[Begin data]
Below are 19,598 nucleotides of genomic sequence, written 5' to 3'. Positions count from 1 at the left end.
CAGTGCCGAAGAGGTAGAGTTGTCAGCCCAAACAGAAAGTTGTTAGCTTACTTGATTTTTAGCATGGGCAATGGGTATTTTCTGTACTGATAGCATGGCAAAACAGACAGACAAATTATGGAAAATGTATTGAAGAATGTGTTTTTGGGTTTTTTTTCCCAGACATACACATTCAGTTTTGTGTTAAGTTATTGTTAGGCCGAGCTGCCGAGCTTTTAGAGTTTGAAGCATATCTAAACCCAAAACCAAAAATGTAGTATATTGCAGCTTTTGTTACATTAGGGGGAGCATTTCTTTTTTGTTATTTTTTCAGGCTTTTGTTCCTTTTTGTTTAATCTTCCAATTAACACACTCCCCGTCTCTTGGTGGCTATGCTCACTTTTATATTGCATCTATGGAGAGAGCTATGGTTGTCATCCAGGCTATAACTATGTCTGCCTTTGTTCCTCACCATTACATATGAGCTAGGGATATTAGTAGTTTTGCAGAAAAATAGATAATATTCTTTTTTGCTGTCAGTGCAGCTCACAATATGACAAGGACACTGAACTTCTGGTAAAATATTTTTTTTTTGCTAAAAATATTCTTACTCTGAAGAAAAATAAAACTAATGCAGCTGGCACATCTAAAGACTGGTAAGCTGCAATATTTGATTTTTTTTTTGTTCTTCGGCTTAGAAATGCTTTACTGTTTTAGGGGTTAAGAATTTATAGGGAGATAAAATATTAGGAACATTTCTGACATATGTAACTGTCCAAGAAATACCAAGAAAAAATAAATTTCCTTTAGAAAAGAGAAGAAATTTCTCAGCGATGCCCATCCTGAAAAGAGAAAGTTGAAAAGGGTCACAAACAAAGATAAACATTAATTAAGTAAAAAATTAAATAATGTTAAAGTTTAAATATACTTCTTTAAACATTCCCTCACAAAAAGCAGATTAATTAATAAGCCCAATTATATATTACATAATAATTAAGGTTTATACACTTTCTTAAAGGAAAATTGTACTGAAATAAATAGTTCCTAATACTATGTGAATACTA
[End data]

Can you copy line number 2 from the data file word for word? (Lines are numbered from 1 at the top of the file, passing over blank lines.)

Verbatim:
CAGTGCCGAAGAGGTAGAGTTGTCAGCCCAAACAGAAAGTTGTTAGCTTACTTGATTTTTAGCATGGGCAATGGGTATTTTCTGTACTGATAGCATGGCAAAACAGACAGACAAATTATGGAAAATGTATTGAAGAATGTGTTTTTGGGTTTTTTTTCCCAGACATACACATTCAGTTTTGTGTTAAGTTATTGTTAGGCCGAGCTGCCGAGCTTTTAGAGTTTGAAGCATATCTAAACCCAAAACCAAAAATGTAGTATATTGCAGCTTTTGTTACATTAGGGGGAGCATTTCTTTTTTGTTATTTTTTCAGGCTTTTGTTCCTTTTTGTTTAATCTTCCAATTAACACACTCCCCGTCTCTTGGTGGCTATGCTCACTTTTATATTGCATCTATGGAGAGAGCTATGGTTGTCATCCAGGCTATAACTATGTCTGCCTTTGTTCCTCACCATTACATATGAGCTAGGGATATTAGTAGTTTTGCAGAAAAATAGATAATATTCTTTTTTGCTGTCAGTGCAGCTCACAATATGACAAGGACACTGAACTTCTGGTAAAATATTTTTTTTTTGCTAAAAATATTCTTACTCTGAAGAAAAATAAAACTAATGCAGCTGGCACATCTAAAGACTGGTAAGCTGCAATATTTGATTTTTTTTTTGTTCTTCGGCTTAGAAATGCTTTACTGTTTTAGGGGTTAAGAATTTATAGGGAGATAAAATATTAGGAACATTTCTGACATATGTAACTGTCCAAGAAATACCAAGAAAAAATAAATTTCCTTTAGAAAAGAGAAGAAATTTCTCAGCGATGCCCATCCTGAAAAGAGAAAGTTGAAAAGGGTCACAAACAAAGATAAACATTAATTAAGTAAAAAATTAAATAATGTTAAAGTTTAAATATACTTCTTTAAACATTCCCTCACAAAAAGCAGATTAATTAATAAGCCCAATTATATATTACATAATAATTAAGGTTTATACACTTTCTTAAAGGAAAATTGTACTGAAATAAATAGTTCCTAATACTATGTGAATACTA